SCOTLAND’S capital hopes for a tax break to turn a profit from its troubled tram project amid an expected shortfall from tickets alone, says the council.
The city’s new integrated transport network is projected to make £5 million profit from buses and trams in 15 years, but this relies on £11m of loosely specified “other funding” beyond ticket receipts.
One source of other funding is the hope of making the vast majority of the income from the trams tax deductible.
The council debates the latest proposals today. The meeting papers state: “In order for the [£5m profit] to be achieved, it is critical that Edinburgh Council have in place and exercises the appropriate shareholder controls, takes proactive measures to realise income and tax savings from the opportunities set out and actively monitors the financial position over the term.
“Tax saving of £11m may be possible within the group if the sinking fund payments [tram profits] are allowable as deductions from income for corporation tax purposes.”
Other sources of extra funds include advertising on trams, increased footfall via a partnership with Edinburgh Airport, and a general rise in footfall through “optimal integration” between trams, buses, trains and planes.
Fare “optimisation”, such as charging a premium for airport trips similar to the current Lothian 100 express bus, may also be used but the council has made a commitment to keep tram fares the same as bus fares.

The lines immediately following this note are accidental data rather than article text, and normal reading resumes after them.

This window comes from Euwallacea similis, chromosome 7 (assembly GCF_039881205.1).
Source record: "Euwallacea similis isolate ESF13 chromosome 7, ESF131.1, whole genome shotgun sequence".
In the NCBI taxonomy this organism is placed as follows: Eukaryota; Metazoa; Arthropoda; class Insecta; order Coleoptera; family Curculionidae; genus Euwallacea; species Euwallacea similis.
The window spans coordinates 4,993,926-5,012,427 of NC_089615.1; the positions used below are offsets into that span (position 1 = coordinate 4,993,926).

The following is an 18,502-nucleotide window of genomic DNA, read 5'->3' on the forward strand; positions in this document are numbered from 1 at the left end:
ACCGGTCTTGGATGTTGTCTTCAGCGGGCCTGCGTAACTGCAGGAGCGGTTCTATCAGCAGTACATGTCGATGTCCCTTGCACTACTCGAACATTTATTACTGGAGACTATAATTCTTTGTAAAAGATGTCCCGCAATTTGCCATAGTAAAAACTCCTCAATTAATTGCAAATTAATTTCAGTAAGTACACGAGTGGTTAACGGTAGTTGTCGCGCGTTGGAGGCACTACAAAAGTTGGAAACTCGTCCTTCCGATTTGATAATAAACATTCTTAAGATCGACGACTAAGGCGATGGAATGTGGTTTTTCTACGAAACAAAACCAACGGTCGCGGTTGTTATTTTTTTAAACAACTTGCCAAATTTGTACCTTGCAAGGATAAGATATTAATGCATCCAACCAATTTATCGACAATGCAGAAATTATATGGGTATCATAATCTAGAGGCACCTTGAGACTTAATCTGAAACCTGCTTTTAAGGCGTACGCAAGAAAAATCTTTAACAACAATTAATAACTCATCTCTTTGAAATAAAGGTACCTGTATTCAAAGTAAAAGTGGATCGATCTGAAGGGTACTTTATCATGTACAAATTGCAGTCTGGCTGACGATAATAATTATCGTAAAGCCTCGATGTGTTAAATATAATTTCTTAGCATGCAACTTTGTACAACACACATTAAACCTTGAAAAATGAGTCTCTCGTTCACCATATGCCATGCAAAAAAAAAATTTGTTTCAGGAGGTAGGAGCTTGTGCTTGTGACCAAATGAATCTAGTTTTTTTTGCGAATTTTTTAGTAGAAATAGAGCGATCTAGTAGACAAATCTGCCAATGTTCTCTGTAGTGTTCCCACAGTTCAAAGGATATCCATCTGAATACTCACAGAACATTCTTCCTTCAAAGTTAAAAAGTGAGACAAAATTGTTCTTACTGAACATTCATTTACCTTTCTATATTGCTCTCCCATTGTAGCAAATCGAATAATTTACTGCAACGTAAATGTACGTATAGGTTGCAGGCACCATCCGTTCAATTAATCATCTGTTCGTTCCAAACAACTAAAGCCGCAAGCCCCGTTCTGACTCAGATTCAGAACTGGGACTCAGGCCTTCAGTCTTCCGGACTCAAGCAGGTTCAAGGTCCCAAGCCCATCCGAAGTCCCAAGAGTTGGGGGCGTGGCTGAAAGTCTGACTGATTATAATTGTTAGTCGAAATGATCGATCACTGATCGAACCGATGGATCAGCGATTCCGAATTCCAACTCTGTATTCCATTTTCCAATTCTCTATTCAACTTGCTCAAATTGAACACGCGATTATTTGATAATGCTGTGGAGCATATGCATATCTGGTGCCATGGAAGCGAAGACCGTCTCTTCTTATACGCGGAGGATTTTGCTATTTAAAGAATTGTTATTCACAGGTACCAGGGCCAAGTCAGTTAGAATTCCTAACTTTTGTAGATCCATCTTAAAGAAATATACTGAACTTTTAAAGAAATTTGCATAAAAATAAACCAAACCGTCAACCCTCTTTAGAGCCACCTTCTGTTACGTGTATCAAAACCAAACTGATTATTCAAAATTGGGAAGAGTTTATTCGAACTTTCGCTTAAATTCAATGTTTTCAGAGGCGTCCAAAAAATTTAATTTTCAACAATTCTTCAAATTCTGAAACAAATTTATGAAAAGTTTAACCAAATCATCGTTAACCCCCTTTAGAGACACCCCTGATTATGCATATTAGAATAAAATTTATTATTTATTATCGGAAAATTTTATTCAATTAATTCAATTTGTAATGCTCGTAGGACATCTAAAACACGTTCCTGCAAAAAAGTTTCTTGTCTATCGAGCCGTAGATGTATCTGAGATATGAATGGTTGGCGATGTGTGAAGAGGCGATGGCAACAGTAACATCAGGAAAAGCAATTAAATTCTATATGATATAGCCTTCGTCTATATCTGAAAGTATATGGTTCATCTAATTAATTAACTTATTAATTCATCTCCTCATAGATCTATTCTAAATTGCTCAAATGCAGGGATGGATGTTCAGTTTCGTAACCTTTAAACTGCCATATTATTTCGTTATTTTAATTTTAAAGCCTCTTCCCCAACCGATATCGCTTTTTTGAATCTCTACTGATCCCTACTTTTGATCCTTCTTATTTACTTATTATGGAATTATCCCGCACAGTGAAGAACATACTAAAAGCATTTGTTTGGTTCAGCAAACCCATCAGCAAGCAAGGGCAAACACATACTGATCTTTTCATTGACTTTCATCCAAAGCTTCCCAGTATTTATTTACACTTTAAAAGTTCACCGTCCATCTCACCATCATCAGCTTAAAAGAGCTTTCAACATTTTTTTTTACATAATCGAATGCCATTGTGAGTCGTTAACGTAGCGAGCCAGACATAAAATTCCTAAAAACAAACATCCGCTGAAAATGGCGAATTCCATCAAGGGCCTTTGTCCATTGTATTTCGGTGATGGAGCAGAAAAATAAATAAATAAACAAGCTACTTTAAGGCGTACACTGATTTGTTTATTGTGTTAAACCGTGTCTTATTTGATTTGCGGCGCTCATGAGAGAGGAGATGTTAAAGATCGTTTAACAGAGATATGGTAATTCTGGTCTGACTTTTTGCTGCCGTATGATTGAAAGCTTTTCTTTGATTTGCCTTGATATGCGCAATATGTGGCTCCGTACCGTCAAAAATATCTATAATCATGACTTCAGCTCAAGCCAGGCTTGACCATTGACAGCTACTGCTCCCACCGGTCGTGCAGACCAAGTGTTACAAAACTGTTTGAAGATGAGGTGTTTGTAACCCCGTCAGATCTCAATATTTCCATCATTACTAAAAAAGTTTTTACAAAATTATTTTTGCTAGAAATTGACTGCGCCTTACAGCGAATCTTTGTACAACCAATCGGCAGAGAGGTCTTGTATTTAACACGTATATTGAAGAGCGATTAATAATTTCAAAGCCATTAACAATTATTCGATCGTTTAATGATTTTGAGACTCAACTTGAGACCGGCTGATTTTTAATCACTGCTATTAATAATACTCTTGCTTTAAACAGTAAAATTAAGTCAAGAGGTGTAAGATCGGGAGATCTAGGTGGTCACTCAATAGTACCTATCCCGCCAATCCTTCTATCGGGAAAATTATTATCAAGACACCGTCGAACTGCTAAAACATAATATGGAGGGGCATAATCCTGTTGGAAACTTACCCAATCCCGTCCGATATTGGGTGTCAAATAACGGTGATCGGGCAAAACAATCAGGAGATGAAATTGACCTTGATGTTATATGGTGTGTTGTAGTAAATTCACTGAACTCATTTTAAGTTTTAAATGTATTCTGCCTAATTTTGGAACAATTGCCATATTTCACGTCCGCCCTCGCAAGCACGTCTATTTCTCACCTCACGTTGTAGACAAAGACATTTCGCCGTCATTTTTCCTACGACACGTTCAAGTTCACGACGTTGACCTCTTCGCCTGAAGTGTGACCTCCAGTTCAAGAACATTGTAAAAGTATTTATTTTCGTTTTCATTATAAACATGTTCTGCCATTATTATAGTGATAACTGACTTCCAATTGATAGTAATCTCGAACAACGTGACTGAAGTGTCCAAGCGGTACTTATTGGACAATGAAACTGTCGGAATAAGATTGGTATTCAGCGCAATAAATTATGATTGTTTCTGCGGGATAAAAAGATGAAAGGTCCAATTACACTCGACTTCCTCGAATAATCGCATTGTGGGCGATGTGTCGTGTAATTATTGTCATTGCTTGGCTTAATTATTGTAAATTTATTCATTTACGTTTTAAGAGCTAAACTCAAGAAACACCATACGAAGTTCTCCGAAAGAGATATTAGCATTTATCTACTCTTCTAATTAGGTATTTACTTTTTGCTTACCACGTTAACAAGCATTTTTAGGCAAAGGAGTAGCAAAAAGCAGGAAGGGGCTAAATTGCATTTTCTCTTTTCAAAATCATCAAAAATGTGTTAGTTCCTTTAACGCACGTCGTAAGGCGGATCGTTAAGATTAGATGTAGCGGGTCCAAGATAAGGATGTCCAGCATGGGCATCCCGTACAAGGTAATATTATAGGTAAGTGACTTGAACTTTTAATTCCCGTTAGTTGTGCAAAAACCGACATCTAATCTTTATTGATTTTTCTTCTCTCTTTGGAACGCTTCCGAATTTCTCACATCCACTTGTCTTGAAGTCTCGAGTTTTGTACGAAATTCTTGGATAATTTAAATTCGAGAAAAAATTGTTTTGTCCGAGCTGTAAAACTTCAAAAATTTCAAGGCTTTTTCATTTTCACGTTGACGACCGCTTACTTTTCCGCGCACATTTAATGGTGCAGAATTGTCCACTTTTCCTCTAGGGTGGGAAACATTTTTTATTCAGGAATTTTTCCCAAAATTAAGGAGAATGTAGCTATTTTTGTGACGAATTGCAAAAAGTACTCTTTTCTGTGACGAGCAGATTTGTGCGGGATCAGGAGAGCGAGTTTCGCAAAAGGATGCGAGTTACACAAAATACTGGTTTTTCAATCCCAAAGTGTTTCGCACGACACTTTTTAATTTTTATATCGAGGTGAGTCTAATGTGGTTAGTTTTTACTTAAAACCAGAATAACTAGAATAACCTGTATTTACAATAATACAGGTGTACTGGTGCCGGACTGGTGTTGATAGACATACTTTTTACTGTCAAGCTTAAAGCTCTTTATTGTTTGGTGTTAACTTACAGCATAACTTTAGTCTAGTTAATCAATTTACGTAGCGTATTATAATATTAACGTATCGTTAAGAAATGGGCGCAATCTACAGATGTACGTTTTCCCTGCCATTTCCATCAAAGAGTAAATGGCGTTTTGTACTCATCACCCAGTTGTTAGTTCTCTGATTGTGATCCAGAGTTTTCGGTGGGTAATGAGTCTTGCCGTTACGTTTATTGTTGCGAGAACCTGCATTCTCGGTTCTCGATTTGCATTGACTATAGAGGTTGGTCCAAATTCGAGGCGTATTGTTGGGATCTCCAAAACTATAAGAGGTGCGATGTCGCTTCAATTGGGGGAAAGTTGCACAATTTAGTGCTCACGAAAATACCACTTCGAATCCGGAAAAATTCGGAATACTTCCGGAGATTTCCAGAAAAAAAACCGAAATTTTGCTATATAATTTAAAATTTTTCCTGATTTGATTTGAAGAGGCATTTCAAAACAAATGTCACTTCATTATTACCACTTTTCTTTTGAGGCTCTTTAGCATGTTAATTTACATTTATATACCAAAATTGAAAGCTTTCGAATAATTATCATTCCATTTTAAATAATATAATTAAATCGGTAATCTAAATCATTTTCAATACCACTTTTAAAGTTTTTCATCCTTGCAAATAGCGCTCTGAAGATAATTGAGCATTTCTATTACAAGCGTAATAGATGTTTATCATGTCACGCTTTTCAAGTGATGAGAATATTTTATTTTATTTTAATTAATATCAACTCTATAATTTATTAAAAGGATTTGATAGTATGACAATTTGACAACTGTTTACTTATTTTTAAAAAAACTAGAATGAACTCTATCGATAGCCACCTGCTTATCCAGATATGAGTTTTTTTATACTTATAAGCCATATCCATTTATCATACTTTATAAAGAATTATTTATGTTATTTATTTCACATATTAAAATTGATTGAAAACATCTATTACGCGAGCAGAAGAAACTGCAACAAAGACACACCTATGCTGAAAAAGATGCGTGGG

Transport convener Lesley Hinds said: “These figures are provisional but they stack up and, all things considered, Edinburgh’s new transport company is predicted to deliver a surplus.
“Even on its own, the tram is predicted to deliver an operating surplus. The tram and bus service will be fully integrated, with tickets, timetabling and everything else being delivered through one system. This is the same for the finances. Under one company both services need to operate together.
“We’ve already committed that the tram will have no negative financial impact on the bus service and, although the arrangements are still in draft form, we’ll ensure that any dividend drawn from income will go back into Edinburgh’s transport system.
“Whilst this business model and all predictions have been, and continue to be, verified externally, it’s important to remember that they are still predictions. The council will bear the financial risk so I’m determined that numbers are closely and continuously scrutinised as we move towards service.”
The £5m profit relies on a complex chain of ticket receipts, operating costs, tax and shareholder dividends from three companies all feeding into Edinburgh Council.